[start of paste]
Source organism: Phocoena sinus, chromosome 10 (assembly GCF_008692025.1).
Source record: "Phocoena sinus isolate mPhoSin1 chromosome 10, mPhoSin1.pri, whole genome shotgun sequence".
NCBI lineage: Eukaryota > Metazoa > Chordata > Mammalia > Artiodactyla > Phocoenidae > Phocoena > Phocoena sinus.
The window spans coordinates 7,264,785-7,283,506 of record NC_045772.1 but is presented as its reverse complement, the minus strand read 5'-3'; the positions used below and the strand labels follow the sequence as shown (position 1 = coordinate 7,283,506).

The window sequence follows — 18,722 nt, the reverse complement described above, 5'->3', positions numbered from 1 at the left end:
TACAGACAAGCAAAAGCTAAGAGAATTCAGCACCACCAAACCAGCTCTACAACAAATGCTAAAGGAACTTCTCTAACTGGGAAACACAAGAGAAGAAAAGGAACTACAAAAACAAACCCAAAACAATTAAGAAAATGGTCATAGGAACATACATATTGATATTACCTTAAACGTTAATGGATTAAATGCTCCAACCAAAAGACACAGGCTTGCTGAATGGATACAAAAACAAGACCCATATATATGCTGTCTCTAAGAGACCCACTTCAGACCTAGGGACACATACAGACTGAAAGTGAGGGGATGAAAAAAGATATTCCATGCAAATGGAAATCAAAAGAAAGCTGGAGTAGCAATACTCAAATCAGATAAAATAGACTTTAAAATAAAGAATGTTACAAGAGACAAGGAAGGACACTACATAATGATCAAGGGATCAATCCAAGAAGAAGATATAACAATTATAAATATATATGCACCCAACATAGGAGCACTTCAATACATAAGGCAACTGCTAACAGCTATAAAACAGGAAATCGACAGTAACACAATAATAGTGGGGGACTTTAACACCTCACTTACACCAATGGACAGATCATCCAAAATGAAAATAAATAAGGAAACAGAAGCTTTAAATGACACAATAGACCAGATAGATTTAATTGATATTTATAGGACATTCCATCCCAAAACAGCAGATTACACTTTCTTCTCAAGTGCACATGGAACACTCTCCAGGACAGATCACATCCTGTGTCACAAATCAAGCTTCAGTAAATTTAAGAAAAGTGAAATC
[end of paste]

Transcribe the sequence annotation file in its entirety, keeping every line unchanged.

Source organism: Phocoena sinus, chromosome 10 (assembly GCF_008692025.1).
Source record: "Phocoena sinus isolate mPhoSin1 chromosome 10, mPhoSin1.pri, whole genome shotgun sequence".
NCBI lineage: Eukaryota > Metazoa > Chordata > Mammalia > Artiodactyla > Phocoenidae > Phocoena > Phocoena sinus.
The window spans coordinates 7,264,785-7,283,506 of record NC_045772.1 but is presented as its reverse complement, the minus strand read 5'-3'; the positions used below and the strand labels follow the sequence as shown (position 1 = coordinate 7,283,506).

The window sequence follows — 18,722 nt, the reverse complement described above, 5'->3', positions numbered from 1 at the left end:
TACAGACAAGCAAAAGCTAAGAGAATTCAGCACCACCAAACCAGCTCTACAACAAATGCTAAAGGAACTTCTCTAACTGGGAAACACAAGAGAAGAAAAGGAACTACAAAAACAAACCCAAAACAATTAAGAAAATGGTCATAGGAACATACATATTGATATTACCTTAAACGTTAATGGATTAAATGCTCCAACCAAAAGACACAGGCTTGCTGAATGGATACAAAAACAAGACCCATATATATGCTGTCTCTAAGAGACCCACTTCAGACCTAGGGACACATACAGACTGAAAGTGAGGGGATGAAAAAAGATATTCCATGCAAATGGAAATCAAAAGAAAGCTGGAGTAGCAATACTCAAATCAGATAAAATAGACTTTAAAATAAAGAATGTTACAAGAGACAAGGAAGGACACTACATAATGATCAAGGGATCAATCCAAGAAGAAGATATAACAATTATAAATATATATGCACCCAACATAGGAGCACTTCAATACATAAGGCAACTGCTAACAGCTATAAAACAGGAAATCGACAGTAACACAATAATAGTGGGGGACTTTAACACCTCACTTACACCAATGGACAGATCATCCAAAATGAAAATAAATAAGGAAACAGAAGCTTTAAATGACACAATAGACCAGATAGATTTAATTGATATTTATAGGACATTCCATCCCAAAACAGCAGATTACACTTTCTTCTCAAGTGCACATGGAACACTCTCCAGGACAGATCACATCCTGTGTCACAAATCAAGCTTCAGTAAATTTAAGAAAAGTGAAATC